By Georgia Zervudachi - Graduate Planner I was lucky enough to attend 2 #SMWLDN events, which covered both the facts ( The Future of ...

“Social used to be a thing. Now it’s everything.” #SMWLDN

By Georgia Zervudachi - Graduate Planner

I was lucky enough to attend 2 #SMWLDN events, which covered both the facts (The Future of Social Intelligence presented by Will McInnes from Brandwatch) and the fuzzy (Truth Talks: Locating a Brand’s Core Purpose with Nik Roope of The Poke). Although the focus was theoretically different, there was a fair amount of common ground, and some key points and trends were raised, covering the current social/digital landscape and the way it’s going. The ones that I found most relevant were:

1.    TECH & TOOLS
·      From “What’s Happened?” to “What’s Going to Happen?”
INSIGHT: While Amazon and Spotify have been using predictive/interest based features for years, there has been a steady increase in the use of predictive analytics – 5% compound increase since 2007. It’s on the rise, however, and around 54% of companies surveyed in late 2013 said they were using them or experimenting with them (up from 33% in 2007). Testing of tools that track and predict purchase intent has already begun in the US.
OUTCOME/THOUGHT: It’s no longer enough to be responsive, there is an increasing need to be pre-emptive.
·      It’s all about Experience
INSIGHT: Experiential tech is touted as the next big thing, and user experience is becoming increasingly important: ads on device optimized pages have an 85% higher “viewability rate.”
OUTCOME/THOUGHT: With the release of increasingly sophisticated technology (wearables, occulus rift, even HD enabled devices…) experience matters more and more, and expectations continue to grow: a slow wifi connection or badly designed website can completely undermine a users experience and consequently, their reception to a brand’s message.
2.    DATA
·      From “What?” to “So What?”
INSIGHT: 3.6% of tweets mention brands. The computing power of an iPhone 6 is over 1000 x larger than that of Apollo 11. Cool Story, Bro.
OUTCOME/THOUGHT: Just because something can be measured, it doesn’t mean it needs to be: while a data point can be incredibly potent, it needs to move from a passive point to a pro-active action. As we are able to mine more and more data, the insight becomes increasingly important. We need to be finding the right questions, and acknowledging and looking out for “unknown unknowns” in order to make full use of what we can do with data.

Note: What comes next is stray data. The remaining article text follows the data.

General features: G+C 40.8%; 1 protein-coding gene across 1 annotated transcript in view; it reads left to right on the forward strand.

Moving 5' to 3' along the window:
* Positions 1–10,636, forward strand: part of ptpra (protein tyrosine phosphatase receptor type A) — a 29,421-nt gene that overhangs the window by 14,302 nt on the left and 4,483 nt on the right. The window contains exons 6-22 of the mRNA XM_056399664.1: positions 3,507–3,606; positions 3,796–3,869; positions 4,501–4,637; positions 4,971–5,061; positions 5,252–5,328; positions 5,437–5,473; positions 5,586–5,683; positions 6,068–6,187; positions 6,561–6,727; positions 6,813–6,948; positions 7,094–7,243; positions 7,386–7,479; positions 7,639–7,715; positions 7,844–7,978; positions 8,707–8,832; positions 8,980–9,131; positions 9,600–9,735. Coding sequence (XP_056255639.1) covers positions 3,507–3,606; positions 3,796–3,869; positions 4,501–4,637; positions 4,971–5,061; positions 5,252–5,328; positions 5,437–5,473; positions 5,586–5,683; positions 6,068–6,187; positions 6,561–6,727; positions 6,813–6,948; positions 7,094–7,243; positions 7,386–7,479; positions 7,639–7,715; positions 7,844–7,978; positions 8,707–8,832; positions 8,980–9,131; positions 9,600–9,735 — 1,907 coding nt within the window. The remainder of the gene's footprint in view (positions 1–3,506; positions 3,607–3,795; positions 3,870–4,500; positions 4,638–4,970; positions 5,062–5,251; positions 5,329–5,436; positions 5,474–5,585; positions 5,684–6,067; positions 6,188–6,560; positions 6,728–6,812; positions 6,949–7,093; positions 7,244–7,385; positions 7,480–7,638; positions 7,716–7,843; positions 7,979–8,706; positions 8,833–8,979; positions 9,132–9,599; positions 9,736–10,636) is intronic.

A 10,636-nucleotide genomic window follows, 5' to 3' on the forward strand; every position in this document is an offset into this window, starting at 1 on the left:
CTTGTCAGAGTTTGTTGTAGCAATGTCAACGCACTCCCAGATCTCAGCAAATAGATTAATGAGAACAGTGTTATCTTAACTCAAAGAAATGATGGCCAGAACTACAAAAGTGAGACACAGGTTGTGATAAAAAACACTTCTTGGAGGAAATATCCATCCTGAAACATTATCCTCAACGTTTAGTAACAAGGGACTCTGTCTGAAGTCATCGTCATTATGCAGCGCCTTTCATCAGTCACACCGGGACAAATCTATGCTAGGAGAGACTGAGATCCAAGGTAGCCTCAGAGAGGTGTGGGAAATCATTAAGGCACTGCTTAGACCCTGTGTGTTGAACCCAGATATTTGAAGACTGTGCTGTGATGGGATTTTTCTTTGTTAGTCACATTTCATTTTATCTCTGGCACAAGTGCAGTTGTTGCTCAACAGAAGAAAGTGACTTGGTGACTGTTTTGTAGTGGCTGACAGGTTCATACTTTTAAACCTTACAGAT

·      TRUTH
INSIGHT: 64% of people survey cited shared values as a reason for having a relationship with a brand, and ‘transparency and honesty’ now the third most important purchasing factors for consumers, behind price and quality.
OUTCOME/THOUGHT: A brand’s truth is what makes it relevant to consumers, and guides it through the insanity of shifting landscapes and different markets. This is the crux of why storytelling has become so important. As a brand’s way of speaking directly to its consumers, and in the context of the wilds of the internet, truth is even more important in social media – both in a sense that a brand tells the truth to its consumers as well as using a human truth to communicate its core proposition. This is intrinsically linked to …
·      TRUST
INSIGHT: In the 1950s, about 30% of a company’s value was “intangible” (consumer goodwill, reputation, market position, knowledge and business systems); today it is closer to 62% globally. Furthermore, 90% of responders want corporations to be as transparent as possible.
OUTCOME/THOUGHT: The internet has facilitated a rise in scepticism and need for evidence. Reliability and trust have become increasingly important, and in turn they have the potential to have a longer, further and more effective reach than a multi-million ad spend (although it helps).
4.    SOCIAL
·      Networks and influencer’s decline in influence
INSIGHT: 92% of consumers trust brand advocates versus 18% who trust influencers.
OUTCOME/THOUGHT: Networks are the basis of social, and can, in this context be described as “an alignment of interests.” While influencers are key in identifying networks, they are becoming less influential in effecting decisions; recommendations from friends or even strangers who aren’t pundits are becoming increasingly important.
·      “Survival of the FITTED”
INSIGHT: 41% of those surveyed recognised native material as advertising.
OUTCOME/THOUGHT: An interpretation of Darwinism: its not the most powerful that survives, but the product/idea/entity that fits best to the environment, culture and space it exists in.

While there were a few points in both of these talks that made me think, “yes, I feel like we knew that. And If I know that at this point, I’m sure people have been saying it for some time” it felt like a massive endorsement of what we are doing, and a reminder (to me at least) that we are on a frontier. And I guess it does take a while for a “seismic shift in the zeitgeist” to become mainstream… The emphasis that was put on shift in both talks emphasised just how changeable and developing an environment it is that we work in, and that it is an exciting time to be doing so with a plethora of both challenges and opportunities.  

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